Dear Carolyn:

Hi. I'm 14 years old and one of my friends has started smoking. She says it's to lift her mood occasionally, and that you just never hear about the ones who don't get hooked because of the anti-tobacco propaganda machine. Since I frankly don't make a habit of studying statistics, I can't debate with her on that. I told her I thought she was an idiot but I wasn't going to bug her about it. However, I'm still worried, and even though she wouldn't blame me if she did get cancer, emphysema, low fetal weight, etc., I'd still be mad at myself for not trying harder. So what am I supposed to do? Wage an anonymous war? Endlessly send her clippings about dying cancer patients? (I mean, this is all presupposing I have a right to meddle with her life. If not, then I should just bug off, right?)


Time to mobilize the anti-self-lobotomizing machine.

First, ask if it will lift her mood to smell and have yellow teeth and develop these nasty little wrinkles around her mouth that make her look like she always just sucked a lemon.

It's a waste of your freely flowing breath, but it'll be fun to ask.

Then, you can explain why her argument about the nonaddicted smokers is rather impressively stupid. They do exist--she's absolutely right about that. And I think it's nice that people on her planet can choose to resist nicotine addiction. But if the same were true here on Earth, that would mean the millions of people who got addicted and grew massive lung-eating tumors and died a slow horrible early death therefore chose that route over hers.

I think not.

But more disturbing than addictions, bad smells and perma-puckers is a 14-ish-year-old who's actively seeking to "lift her mood." It's not so strange to want to do that, or even whine about needing to; this is America, after all. In caffeine we trust.

But going to illegal lengths to get that boost is to beg for a screwed-up existence. Think about it--what chemical will her mood need next? One reason alcohol and tobacco are reserved for adults is that it takes maturity to distinguish between wanting something to enhance the way you feel, and wanting something to change the way you feel. (Not that adults are all great at recognizing this.) Though it appears subtle, the difference is huge: living life vs. escaping it. Your friend is escaping--from what, I have no idea. But talk about your tough habits to break.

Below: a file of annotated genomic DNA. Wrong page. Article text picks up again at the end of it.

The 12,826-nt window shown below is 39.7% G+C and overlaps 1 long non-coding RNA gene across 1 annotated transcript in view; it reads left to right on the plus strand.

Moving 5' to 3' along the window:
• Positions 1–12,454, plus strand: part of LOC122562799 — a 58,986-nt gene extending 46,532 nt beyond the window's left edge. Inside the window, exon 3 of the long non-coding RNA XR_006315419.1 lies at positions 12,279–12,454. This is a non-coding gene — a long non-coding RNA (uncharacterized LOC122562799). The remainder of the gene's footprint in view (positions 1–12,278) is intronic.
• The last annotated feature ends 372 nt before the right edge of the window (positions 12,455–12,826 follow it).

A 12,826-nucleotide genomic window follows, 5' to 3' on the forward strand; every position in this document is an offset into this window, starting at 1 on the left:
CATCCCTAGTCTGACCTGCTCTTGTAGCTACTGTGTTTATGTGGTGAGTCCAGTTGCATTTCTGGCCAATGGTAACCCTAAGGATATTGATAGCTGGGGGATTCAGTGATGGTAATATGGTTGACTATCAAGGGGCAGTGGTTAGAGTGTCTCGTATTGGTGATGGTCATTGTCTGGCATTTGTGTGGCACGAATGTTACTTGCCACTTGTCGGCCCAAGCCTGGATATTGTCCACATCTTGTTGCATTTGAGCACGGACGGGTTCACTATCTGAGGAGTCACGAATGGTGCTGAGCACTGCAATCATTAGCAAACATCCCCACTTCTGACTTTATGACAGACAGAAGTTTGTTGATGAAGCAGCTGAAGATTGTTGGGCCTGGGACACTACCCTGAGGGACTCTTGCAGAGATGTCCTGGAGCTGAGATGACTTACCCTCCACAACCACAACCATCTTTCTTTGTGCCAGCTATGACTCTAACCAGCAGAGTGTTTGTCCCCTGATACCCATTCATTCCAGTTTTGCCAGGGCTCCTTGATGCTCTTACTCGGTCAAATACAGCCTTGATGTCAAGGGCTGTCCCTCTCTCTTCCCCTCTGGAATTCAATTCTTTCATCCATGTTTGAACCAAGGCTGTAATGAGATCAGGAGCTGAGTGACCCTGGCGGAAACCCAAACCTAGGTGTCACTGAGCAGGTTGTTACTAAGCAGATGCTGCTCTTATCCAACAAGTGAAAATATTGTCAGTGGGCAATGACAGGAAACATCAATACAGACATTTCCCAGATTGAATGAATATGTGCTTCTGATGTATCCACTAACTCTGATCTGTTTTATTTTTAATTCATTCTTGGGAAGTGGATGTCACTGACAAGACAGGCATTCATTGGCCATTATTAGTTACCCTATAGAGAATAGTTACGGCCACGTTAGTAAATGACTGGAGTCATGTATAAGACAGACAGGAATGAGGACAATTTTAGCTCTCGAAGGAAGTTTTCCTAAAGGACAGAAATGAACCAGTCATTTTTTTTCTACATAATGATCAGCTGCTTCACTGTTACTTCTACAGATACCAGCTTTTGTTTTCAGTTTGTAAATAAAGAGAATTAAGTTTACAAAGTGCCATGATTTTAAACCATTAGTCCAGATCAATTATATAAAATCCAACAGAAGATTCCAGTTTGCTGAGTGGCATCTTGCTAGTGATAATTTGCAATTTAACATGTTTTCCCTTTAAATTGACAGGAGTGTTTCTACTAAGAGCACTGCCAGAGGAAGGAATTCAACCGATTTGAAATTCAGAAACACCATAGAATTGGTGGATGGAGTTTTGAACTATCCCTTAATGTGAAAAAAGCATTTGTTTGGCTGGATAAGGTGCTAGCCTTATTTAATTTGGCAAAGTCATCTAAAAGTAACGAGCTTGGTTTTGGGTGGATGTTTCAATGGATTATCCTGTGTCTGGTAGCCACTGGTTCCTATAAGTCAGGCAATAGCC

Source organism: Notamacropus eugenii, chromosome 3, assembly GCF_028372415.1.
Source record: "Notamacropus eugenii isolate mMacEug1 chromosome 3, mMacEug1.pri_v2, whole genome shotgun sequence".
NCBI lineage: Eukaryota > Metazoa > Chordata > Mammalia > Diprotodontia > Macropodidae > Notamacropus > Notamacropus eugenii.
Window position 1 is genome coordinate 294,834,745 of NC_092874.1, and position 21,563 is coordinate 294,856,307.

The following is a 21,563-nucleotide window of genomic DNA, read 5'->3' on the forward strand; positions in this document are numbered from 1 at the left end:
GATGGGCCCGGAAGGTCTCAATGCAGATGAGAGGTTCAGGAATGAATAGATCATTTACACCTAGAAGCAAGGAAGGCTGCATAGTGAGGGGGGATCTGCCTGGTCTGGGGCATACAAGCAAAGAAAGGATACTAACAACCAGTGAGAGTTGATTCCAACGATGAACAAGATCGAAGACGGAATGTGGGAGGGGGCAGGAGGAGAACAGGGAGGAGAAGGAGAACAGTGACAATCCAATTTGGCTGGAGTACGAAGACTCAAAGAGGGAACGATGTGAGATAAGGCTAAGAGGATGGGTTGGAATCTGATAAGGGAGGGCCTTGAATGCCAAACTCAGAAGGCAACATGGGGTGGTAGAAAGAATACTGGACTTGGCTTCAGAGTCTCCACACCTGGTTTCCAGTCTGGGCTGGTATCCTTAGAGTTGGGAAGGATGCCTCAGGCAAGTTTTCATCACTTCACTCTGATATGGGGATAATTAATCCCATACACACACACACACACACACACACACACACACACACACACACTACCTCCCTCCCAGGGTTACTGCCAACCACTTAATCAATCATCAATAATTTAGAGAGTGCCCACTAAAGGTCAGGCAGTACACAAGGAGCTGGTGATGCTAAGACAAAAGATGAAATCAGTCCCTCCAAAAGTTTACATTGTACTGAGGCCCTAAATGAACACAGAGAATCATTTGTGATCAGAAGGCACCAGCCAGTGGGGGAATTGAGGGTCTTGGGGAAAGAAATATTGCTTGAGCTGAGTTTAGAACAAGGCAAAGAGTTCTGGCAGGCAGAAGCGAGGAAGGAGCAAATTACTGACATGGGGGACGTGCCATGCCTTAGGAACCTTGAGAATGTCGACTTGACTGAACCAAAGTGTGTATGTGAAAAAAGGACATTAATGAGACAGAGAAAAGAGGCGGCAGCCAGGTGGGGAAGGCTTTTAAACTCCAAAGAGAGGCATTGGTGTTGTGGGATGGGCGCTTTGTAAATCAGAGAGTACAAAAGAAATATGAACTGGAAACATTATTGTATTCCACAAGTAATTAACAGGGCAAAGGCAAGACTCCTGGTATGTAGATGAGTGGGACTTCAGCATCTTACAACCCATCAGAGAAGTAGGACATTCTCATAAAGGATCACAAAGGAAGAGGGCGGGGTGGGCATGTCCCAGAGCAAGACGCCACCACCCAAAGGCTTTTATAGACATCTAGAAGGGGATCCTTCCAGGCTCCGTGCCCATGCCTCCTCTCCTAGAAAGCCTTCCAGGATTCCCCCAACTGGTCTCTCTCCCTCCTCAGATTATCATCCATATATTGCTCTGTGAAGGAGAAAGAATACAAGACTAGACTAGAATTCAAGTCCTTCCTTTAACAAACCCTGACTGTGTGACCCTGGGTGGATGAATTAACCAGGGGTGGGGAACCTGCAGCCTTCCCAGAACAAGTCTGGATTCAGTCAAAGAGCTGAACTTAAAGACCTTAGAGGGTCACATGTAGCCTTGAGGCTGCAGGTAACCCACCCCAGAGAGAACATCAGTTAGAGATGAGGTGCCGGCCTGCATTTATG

Whether you meddle or not, there's a limit to what a friend can do to reverse self-destructiveness. What you shouldn't do, though, is support anything that goes against your conscience. When she insists on being an idiot, the most effective response is to butt out. Literally: Walk away.

Dear Carolyn:

I'm 22 and I recently broke up with my boyfriend for myriad reasons, mostly because he lives 900 miles away in a very depressed area. There are no jobs there and I don't want to give up my career opportunities. He thinks I'm being selfish. I'd like your opinion.


Selfish is wanting your girlfriend to compromise her future to please you. Exquisitely selfish is berating her when she doesn't go along with your plan.

Sounds to me like he forced a decision--career or him?--and you took Door No. 1. Smart move.

Dear Carolyn:

I am a single, clean-cut, good-looking guy who has had much success in generating conversation with women while on the subway and in other public places.

What about the next step? Is there a way of turning that momentary dialogue into a possible date without the woman thinking I'm desperate or a serial killer? I bet this question runs through a lot of nice guys' minds--and a lot of women's minds who wish they could meet nice guys on the Metro rather than bars where we are not likely to be found.


Now, now. Nice people go to bars, too--they just feel pressured to pretend they hate bars. But it's true that once bar exhaustion sets in, meeting strangers suddenly requires--eeee!--effort.

It also demands an anti-psycho plan, particularly on that rolling freak farm we call public transportation. My inner paranoid female says you can avoid scaring people by offering your phone number instead of asking hers (an evolved-male maneuver) and proving you're employed (a sign that you're at least a minimally functioning member of society). Combine ingredients, stir:

"I'd like to continue this conversation," he said, handing her his business card and suavely pulling the "stop" cord on the bus.

Extra points if the card includes a famously legit e-mail address ( and a main switchboard number, so she'll know you're not some guy in unwashed underwear in a dark basement waiting waiting waiting for her call.

Write to Tell Me About It, Style Plus, 1150 15th St. NW, Washington, D.C. 20071 or, and join Carolyn's live discussion at 8 p.m. tomorrow or at noon Friday on The Post's Web site,